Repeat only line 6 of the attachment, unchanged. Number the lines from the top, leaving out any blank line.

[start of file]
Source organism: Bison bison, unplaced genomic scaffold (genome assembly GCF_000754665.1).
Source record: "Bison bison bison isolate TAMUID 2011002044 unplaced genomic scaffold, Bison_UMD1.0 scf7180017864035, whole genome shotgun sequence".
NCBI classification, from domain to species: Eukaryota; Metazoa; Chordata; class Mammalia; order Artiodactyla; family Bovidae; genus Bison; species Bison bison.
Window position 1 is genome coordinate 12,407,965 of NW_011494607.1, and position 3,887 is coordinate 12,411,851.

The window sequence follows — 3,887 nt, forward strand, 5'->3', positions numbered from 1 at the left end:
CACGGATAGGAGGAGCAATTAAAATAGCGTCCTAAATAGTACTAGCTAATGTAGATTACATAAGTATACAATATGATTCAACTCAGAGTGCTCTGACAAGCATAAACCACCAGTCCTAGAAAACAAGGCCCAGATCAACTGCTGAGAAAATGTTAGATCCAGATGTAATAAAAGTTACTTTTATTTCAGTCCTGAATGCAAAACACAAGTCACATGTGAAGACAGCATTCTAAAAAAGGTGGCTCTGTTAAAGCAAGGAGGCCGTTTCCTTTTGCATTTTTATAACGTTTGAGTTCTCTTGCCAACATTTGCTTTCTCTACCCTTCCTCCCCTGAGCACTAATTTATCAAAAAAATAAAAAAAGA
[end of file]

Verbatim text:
CACGGATAGGAGGAGCAATTAAAATAGCGTCCTAAATAGTACTAGCTAATGTAGATTACATAAGTATACAATATGATTCAACTCAGAGTGCTCTGACAAGCATAAACCACCAGTCCTAGAAAACAAGGCCCAGATCAACTGCTGAGAAAATGTTAGATCCAGATGTAATAAAAGTTACTTTTATTTCAGTCCTGAATGCAAAACACAAGTCACATGTGAAGACAGCATTCTAAAAAAGGTGGCTCTGTTAAAGCAAGGAGGCCGTTTCCTTTTGCATTTTTATAACGTTTGAGTTCTCTTGCCAACATTTGCTTTCTCTACCCTTCCTCCCCTGAGCACTAATTTATCAAAAAAATAAAAAAAGA